5 Min Read
DETROIT (Reuters) - General Motors Co signed a deal on Friday to sell its iconic but tarnished Hummer brand to an investment partnership headed by an obscure Chinese machinery maker in an agreement that underscores the fast rise and global ambition of the Chinese auto industry.
The deal with China's Sichuan Tengzhong Heavy Industrial Machinery caps a year-long struggle by GM to shed a military-derived SUV brand that had become synonymous with gas-guzzling excess.
It marks the first time that Chinese investors have stepped in as buyers into the distressed U.S. auto industry.
The sale also comes at a time when China has emerged as the world's largest auto market and GM remains majority-owned by the U.S. government after being driven into bankruptcy.
"The long-term game plan is to ride the China wave," said Jim Taylor, the GM executive who has helped steer the sale and will remain in Detroit as the new company's chief executive.
The deal remains subject to regulatory review in the United States and China. Chinese officials have signaled that the deal would be treated favorably, Taylor said.
Financial terms were not announced. A person familiar with the deal said earlier on Friday that the Hummer business would be sold for about $150 million, far less than GM's early estimate that Hummer could fetch more than $500 million.
Under the deal, Lumena Resources Corp chairman and founder Suolang Duoji would hold 20 percent of the investment vehicle buying Hummer.
Tengzhong would hold the remaining 80 percent.
The Hummer sale is part of a drastic restructuring plan by GM, which also involves the disposal of its Saab, Opel and Saturn operations as part of U.S. government-sponsored restructuring in bankruptcy.
Tengzhong, a little-known heavy machinery maker, has been in detailed negotiations with GM since it announced an initial plan in June to acquire the premium off-road Hummer brand.
Tengzhong executives, including Chief Executive Yang Yi, have been in Detroit for more than a week for the final round of negotiations after GM missed an initial goal of completing the deal by the end of September.
Aaron Bragman, an auto analyst with IHS Global Insight, said GM's move to jettison Hummer would help the automaker rebuild its image as more environmentally responsible.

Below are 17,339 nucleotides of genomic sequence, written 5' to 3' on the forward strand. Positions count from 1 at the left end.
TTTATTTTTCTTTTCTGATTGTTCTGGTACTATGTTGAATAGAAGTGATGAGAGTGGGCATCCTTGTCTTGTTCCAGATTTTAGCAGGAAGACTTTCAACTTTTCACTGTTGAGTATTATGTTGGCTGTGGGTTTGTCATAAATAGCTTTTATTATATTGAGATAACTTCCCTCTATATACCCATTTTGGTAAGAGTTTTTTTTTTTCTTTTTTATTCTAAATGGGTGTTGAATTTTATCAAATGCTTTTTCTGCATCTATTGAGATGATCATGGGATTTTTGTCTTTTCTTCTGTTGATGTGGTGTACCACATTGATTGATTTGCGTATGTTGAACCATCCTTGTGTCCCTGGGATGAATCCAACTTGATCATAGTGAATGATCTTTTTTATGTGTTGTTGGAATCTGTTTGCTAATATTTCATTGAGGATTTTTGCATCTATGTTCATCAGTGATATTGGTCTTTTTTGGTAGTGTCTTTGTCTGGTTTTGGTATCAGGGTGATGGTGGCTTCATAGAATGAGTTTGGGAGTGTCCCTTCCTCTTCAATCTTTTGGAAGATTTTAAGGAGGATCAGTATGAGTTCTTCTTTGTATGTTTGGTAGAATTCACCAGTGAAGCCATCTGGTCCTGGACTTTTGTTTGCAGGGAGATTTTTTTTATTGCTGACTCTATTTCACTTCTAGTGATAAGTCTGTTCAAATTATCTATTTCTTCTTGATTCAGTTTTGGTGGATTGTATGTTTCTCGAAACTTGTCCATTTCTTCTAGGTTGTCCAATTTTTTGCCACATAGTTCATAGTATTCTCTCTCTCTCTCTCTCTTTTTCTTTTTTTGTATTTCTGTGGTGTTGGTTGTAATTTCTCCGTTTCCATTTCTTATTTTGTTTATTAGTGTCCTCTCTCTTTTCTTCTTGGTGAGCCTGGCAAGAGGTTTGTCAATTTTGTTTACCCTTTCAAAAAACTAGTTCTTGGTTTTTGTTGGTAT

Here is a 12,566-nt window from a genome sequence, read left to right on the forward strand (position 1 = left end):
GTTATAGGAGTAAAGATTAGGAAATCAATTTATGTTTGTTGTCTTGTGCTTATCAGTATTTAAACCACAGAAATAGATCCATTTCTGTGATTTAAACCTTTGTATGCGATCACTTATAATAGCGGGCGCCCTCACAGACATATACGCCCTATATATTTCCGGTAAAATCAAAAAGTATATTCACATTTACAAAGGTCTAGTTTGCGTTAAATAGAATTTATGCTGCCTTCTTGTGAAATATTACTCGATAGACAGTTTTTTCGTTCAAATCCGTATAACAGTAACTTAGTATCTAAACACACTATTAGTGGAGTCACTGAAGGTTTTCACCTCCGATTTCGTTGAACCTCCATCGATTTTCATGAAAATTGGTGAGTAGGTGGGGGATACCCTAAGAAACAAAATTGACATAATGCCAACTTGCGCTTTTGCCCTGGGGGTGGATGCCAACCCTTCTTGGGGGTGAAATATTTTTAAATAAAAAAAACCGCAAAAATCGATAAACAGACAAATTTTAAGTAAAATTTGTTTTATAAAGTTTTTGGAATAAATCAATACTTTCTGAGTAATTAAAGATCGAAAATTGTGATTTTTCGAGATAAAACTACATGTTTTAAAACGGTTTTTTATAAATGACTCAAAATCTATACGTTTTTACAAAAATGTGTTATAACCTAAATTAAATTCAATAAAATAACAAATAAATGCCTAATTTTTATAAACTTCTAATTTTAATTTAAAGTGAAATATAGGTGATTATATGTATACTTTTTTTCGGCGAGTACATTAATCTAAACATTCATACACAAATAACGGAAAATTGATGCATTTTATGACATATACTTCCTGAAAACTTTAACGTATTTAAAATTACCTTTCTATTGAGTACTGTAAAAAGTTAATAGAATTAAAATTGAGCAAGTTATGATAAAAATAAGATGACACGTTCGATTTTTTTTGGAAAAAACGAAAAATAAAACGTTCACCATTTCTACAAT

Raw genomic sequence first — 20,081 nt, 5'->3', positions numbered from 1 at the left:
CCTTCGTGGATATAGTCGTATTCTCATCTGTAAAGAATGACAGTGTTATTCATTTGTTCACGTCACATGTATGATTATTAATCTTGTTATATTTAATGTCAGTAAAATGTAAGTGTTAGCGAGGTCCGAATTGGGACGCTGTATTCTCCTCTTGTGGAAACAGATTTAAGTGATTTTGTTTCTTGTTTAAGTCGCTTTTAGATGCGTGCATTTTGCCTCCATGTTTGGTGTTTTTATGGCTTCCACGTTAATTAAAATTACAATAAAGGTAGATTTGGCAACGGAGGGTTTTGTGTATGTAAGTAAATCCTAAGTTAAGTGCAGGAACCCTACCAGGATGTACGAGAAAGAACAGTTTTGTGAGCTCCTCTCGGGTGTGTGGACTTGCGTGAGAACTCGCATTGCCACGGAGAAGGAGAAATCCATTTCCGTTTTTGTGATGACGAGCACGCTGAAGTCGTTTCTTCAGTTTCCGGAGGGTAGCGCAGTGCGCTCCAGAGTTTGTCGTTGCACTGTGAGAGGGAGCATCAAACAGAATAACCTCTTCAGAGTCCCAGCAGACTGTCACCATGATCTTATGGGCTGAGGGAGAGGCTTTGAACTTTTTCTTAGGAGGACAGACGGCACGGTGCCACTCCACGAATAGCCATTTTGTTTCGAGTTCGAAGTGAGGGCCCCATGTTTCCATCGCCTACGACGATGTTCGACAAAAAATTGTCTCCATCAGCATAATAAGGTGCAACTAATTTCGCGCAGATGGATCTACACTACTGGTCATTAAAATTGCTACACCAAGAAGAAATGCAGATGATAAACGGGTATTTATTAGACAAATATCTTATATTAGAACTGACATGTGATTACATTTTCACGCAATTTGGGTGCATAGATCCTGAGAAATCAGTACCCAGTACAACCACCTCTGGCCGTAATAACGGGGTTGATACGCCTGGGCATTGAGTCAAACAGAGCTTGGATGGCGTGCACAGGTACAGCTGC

"Hummer has become a bit of an albatross around their neck," Bragman said.
GM, which emerged from bankruptcy in July after taking $50 billion in U.S. government funding, is cutting its stable of brands in half to focus on Chevrolet, Cadillac, Buick and GMC.
Hummer's sales peaked in 2006 but have been hit hard since by a slumping U.S. economy, higher gasoline prices and a shift in U.S. consumer tastes away from Hummer's heavy-duty SUVs and its military-derived styling.
Through September, Hummer's U.S. sales were down 64 percent this year.
Analysts said the new Hummer faces a difficult task of revamping a macho brand associated with the excess of the past economic boom in the United States.
The brand had its origins in a multipurpose vehicle known as the Humvee that was used by the U.S. military. Those were made by a company called AM General.
GM bought the Hummer brand from AM General in 1999 and went on to sell the H1, H2 and H3 and H3T civilian models.
California Gov. Arnold Schwarzenegger, who won fame as bodybuilder-turned-Hollywood-action-hero before moving to politics, added to the profile of the brand as an early buyer.
"If I'm GM and I can sell it, I'm doing a jig," said Autoconomy.com analyst Erich Merkle. "There was a time when Hummer was quite popular, but that was earlier in this decade when people wanted McMansions and suburban assault vehicles."
GM's Taylor said it would take months for the new Hummer to set up for sales and distribution in China, a market where the brand has no established sales network.
In the meantime, he said, the image of the Hummer brand would have to become more "green" and deliver better fuel economy. "It's something we have to address," he said.
GM will continue to manufacture the existing Hummer models and provide engineering support for Tengzhong on a contract basis. That provision of the deal preserves about 3,000 U.S. manufacturing jobs until at least the middle of 2011.
GM's Shreveport, Louisiana, plant will continue to assemble the H3 and H3T. A plant in Indiana operated by AM General will continue to produce the older H2 model.
Those contract manufacturing deals run until June 2011 and can be extended for a year, GM and Tengzhong said.
Credit Suisse has been the financial adviser to Tengzhong. Shearman & Sterling has been the Chinese company's legal advisor. Citi was financial adviser to GM.
Reporting by Kevin Krolicki and Bernie Woodall, editing by Gunna Dickson and Matthew Lewis